What Is Christian Syndrome?

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  • Written By: T. M. Robertson
  • Edited By: Daniel Lindley
  • Last Modified Date: 14 November 2018
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Christian syndrome is a disease that manifests in children as deformities of the thumbs, palate, and arms. The rare disease is also referred to as craniostenosis arthrogryposis cleft palate and adducted thumb syndrome recessive form. Children with this disorder develop at a much slower rate than normal and are often diagnosed with mental retardation. There is no cure for Christian syndrome, and the majority of patients die during their childhood years, many within the first few months of life. As no treatments exist for the disease itself, the only treatments available are those that treat the other medical conditions that arise as a result of having Christian syndrome.

The disease tends to run in families and is considered a genetic recessive disorder. Children afflicted with the syndrome are normally diagnosed right from birth, and most die during their childhood years. Visually noticeable symptoms of Christian syndrome include adducted thumbs, cleft palates, cranial abnormalities, and defects in the bones and joints of the upper limbs. These children also are frequently diagnosed as having respiratory difficulties, such as pneumonia, and are prone to having seizures. Children with this disorder are considered developmentally disabled and are often diagnosed with mental retardation.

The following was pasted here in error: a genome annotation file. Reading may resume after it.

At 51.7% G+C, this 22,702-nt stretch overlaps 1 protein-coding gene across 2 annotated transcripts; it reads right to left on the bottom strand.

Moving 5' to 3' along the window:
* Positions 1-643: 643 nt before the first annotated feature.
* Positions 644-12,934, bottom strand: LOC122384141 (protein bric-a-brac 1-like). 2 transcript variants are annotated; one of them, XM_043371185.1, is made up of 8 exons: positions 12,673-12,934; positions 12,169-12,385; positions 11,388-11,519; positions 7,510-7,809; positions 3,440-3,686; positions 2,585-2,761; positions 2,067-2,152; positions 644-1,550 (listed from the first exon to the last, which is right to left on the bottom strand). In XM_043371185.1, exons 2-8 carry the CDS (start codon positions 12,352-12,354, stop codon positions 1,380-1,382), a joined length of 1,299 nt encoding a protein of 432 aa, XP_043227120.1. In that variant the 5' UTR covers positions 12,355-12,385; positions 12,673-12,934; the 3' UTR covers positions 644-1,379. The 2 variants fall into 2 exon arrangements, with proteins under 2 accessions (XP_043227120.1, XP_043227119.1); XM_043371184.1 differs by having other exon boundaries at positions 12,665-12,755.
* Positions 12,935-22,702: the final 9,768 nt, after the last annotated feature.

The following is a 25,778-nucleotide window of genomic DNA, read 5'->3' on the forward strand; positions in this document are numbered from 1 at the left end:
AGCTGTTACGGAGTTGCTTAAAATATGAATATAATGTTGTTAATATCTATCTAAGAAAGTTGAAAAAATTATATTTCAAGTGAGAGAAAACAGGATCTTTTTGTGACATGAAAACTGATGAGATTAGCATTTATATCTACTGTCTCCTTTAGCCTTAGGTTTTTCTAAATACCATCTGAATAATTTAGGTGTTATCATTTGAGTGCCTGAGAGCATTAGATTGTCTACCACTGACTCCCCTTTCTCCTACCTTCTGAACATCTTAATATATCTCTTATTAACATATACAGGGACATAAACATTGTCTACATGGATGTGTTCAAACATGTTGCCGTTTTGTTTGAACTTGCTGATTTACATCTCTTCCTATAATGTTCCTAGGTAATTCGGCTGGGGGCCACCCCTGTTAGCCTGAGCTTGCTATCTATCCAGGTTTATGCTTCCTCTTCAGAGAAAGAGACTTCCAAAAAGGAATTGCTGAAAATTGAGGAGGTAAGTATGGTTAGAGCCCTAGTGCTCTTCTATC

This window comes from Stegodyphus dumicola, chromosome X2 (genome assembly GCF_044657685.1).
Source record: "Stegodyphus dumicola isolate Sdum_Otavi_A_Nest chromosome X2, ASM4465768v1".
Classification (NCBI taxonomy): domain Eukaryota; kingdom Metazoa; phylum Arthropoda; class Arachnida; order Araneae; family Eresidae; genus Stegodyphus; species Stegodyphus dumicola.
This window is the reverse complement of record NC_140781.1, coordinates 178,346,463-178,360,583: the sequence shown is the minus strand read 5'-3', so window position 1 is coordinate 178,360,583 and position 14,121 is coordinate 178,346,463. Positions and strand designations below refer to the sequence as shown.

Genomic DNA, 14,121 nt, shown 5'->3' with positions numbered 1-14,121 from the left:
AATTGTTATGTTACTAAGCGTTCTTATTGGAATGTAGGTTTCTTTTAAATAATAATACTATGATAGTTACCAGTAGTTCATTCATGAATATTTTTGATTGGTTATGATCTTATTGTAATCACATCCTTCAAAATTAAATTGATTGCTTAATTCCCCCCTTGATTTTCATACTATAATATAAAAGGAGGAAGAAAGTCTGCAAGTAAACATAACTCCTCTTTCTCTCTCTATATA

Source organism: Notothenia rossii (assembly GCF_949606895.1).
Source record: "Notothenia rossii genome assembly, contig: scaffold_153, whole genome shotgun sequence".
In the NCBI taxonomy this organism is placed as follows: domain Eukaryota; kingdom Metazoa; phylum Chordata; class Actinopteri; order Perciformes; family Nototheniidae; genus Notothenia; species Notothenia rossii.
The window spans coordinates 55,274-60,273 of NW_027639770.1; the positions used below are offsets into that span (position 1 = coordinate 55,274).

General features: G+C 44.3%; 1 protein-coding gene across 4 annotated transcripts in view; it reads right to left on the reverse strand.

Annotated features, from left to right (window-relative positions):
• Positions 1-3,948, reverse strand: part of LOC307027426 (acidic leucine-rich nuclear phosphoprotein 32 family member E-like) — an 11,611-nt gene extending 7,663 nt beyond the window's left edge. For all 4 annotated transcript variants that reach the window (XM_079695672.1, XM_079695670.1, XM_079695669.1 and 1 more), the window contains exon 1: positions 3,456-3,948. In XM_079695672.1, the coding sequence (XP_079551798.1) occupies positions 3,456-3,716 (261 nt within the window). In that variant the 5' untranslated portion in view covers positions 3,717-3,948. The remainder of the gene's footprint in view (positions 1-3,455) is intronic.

For the most part, there is no treatment available for Christian syndrome; only its symptoms may be treated. The only treatments available are supportive measures aimed at keeping the patient as comfortable as possible by addressing illnesses and problems as they arise. For example, many afflicted children will undergo extensive aspiration prevention and respiratory care to prevent the onset of pneumonia, along with other related complications. In some cases, cranial surgery may be an option, as it helps under some circumstances to prolong life and minimize some of the child's developmental problems.

Many children diagnosed with Christian syndrome have small skulls, which are characteristic of this disease. Since the skull is small, as the child grows, the brain is limited in how much it can expand. This restriction on the brain causes more severe mental retardation and sensory disorders. Through surgery, the cranial bone can be reshaped to allow the brain to grow without being inhibited, thus minimizing these problems. Children who require this surgery often undergo the procedure between four and seven months after birth.


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